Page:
evn report genocide

    Illustration by Armine Shahbazyan.

The Armenian Genocide has been one of the most important issues of our public discourse for the past century. It has been intertwined with our public life, and it is difficult to even consider it as a historical issue because it is essentially a part of our daily life. It couldn’t have been any other way because the Armenian Genocide is the greatest tragedy of our history. Between 1915-1923, 1.5 million Armenians were systematically killed by the leaders of the Ottoman Empire.

First, Armenian men fighting in the Ottoman army on different fronts during the First World War were disarmed and killed by their Turkish comrades-in-arms. This was done to prevent a potential revolt by young Armenians capable of carrying weapons to prevent the massacre of their own people.

The next blow was dealt to the Armenian leadership. On the evening of April 24, 1915, arrests began in Constantinople (now called Istanbul), the capital of the Ottoman Empire, which later extended to the Armenian provinces. Hundreds of Armenian intellectuals - doctors, teachers, journalists, artists, writers, lawyers and clergy, as well as wealthy and political figures - were isolated in prisons, and later exiled and killed. This was meant to behead the nation as a whole, to silence the voice of protest, to rule out the organization of the resistance of the people. Today, April 24 is marked as the day of remembrance of the Armenian Genocide.

During the third phase of the Genocide, women, children and the elderly were exiled into the Syrian desert. They were driven out of millenia-old settlements and sent south. Hungry, exhausted by illness and the treacherous journey, the deportees were attacked by Turkish soldiers, police, Kurdish gangs and the local population. Only a small number arrived in Der Zor, Ras-ul-Ain, Meskene and the camps set up in the Syrian desert, which became their graveyard. They were simply massacred by Turkish gendarmes.

The remnants of the surviving Armenians were forcibly converted to Islam and others emigrated, forming the Armenian diaspora. The cultural heritage of Western Armenia was obliterated. The Armenian homeland was deprived of its indigenous people, the Armenians.



Over the course of their long history, the Armenian people were ruled by different conquerors. Unfortunately, repression, persecution and massacres show up frequently in the pages of Armenian history. However, the Armenian ethnos had never been this close to extinction. The need to understand the causes of the Genocide is paramount. This is the first question foreigners pose. The question of “why” tortures us Armenians. Of course, there can be no one answer or explanation because the Genocide is a combination of a number of factors, aspirations and developments, a “perfect storm,” when a number of causes come together at once and lead to catastrophic consequences.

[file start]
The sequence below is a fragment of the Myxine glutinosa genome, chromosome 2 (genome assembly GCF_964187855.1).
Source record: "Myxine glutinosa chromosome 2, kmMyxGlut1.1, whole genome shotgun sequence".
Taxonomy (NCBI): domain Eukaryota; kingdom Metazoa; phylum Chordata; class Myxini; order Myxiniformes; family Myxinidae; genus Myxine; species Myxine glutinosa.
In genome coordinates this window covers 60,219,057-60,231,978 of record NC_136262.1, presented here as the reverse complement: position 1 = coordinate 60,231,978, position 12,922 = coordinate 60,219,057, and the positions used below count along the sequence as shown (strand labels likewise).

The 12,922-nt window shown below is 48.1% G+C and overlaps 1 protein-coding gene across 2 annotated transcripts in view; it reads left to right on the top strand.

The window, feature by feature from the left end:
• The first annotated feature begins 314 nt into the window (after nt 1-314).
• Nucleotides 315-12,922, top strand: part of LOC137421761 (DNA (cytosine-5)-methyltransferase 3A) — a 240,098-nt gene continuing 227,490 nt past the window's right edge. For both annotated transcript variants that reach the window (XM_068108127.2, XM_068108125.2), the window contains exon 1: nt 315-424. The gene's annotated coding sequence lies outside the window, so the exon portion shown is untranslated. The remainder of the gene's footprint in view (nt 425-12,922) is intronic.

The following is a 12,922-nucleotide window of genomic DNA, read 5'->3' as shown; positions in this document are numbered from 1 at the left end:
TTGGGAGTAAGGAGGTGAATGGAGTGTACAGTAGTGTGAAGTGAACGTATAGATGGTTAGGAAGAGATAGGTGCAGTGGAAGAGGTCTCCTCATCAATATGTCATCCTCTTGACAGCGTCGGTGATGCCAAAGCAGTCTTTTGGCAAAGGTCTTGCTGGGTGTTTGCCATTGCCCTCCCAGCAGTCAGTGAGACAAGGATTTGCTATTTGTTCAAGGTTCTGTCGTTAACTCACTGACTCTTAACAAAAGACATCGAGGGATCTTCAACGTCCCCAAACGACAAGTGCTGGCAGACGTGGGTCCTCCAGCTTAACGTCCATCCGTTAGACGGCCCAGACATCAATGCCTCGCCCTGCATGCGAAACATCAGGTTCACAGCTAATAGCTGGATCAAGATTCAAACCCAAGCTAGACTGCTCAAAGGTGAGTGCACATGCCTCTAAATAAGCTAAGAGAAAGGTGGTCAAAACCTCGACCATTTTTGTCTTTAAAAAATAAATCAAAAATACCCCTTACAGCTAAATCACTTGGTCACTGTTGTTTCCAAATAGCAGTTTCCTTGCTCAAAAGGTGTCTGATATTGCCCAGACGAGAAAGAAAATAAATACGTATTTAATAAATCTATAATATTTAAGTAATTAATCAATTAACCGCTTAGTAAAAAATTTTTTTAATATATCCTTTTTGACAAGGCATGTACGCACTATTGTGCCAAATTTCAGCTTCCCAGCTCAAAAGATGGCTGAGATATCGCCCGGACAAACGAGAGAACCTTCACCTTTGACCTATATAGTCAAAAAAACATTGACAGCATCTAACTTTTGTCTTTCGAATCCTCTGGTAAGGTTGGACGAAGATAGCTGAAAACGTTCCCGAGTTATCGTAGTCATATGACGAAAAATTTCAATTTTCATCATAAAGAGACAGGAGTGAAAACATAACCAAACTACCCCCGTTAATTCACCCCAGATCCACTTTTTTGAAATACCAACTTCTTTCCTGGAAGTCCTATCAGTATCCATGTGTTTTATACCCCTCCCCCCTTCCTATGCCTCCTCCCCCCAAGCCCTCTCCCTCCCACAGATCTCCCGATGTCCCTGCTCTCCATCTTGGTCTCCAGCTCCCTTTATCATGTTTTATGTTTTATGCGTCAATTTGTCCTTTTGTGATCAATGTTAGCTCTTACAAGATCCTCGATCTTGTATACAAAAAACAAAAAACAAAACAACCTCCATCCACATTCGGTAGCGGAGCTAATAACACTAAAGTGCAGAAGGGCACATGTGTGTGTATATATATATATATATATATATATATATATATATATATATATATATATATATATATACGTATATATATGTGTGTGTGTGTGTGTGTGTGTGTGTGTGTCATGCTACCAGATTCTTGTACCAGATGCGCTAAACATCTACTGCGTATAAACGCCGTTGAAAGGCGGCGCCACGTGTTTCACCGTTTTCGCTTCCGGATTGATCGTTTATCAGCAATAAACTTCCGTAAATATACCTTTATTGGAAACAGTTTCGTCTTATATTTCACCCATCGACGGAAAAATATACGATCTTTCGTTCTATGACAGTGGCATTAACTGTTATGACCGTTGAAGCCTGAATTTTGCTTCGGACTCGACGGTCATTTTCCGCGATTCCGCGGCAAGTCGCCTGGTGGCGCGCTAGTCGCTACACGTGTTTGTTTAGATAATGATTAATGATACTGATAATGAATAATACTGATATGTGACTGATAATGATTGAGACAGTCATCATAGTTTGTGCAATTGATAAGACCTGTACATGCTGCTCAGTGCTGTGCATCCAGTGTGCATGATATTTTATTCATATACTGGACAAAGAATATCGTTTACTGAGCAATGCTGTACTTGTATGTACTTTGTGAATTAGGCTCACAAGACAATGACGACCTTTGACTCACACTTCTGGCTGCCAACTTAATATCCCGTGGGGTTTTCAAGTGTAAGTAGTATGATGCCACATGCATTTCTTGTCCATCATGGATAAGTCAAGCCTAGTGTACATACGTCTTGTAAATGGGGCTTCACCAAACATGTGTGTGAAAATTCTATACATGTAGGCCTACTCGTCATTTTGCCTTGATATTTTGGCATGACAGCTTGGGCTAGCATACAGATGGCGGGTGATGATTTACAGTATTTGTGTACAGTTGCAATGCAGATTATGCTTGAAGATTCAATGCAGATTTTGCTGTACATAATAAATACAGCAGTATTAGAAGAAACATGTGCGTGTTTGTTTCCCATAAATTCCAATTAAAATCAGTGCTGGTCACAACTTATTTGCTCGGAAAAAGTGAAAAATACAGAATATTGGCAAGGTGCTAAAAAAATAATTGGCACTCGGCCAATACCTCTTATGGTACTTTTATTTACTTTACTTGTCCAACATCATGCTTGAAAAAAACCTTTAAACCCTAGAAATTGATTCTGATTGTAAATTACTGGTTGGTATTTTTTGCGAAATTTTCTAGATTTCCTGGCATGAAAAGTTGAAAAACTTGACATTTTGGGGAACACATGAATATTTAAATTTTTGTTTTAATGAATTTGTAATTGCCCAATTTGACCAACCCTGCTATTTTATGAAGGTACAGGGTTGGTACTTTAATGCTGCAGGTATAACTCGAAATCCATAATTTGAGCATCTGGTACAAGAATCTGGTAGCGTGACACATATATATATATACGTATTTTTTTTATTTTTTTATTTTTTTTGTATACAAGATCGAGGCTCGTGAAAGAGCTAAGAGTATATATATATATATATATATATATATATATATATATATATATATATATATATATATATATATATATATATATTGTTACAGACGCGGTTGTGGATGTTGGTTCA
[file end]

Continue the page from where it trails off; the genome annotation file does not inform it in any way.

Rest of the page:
The Fateful Revolution

In July 1908, several units of the Ottoman army in Macedonia led an uprising and marched toward Constantinople. The political-military elite and the intelligentsia were dissatisfied with the policies of Sultan Abdul Hamid II, who was forced to reinstate the abrogated 1876 Constitution. As a result of the revolution, a new power appeared on the political stage - the Young Turks. They were representatives of exiled groups, who were concerned with the continual weakening of the Ottoman state and aspired to bring it out of the crisis by implementing reforms and modernization.

The Armenians actively supported the Young Turks, especially since the goal was to fight against the Sultan who initiated the bloody massacres against Armenians in 1894-1896. Representatives of the Armenian Revolutionary Federation in Paris and Geneva were in active contact with the leaders of the Young Turks, united in their opposition to autocracy. The Armenian population in the empire enthusiastically welcomed the revolution. Massive rallies and meetings were organized in support of the new order, especially since positive reforms were noticeable during the first months following the power shift.

The principles of freedom, equality, fraternity and justice were declared in the Ottoman Empire. Political prisoners were freed, censorship was abolished and parliamentary elections were held. Armenian-Muslim joint meetings, marches and parties took place. The beginning of a new era of Armenian-Turkish friendship was declared.


Traditional Inequality of Power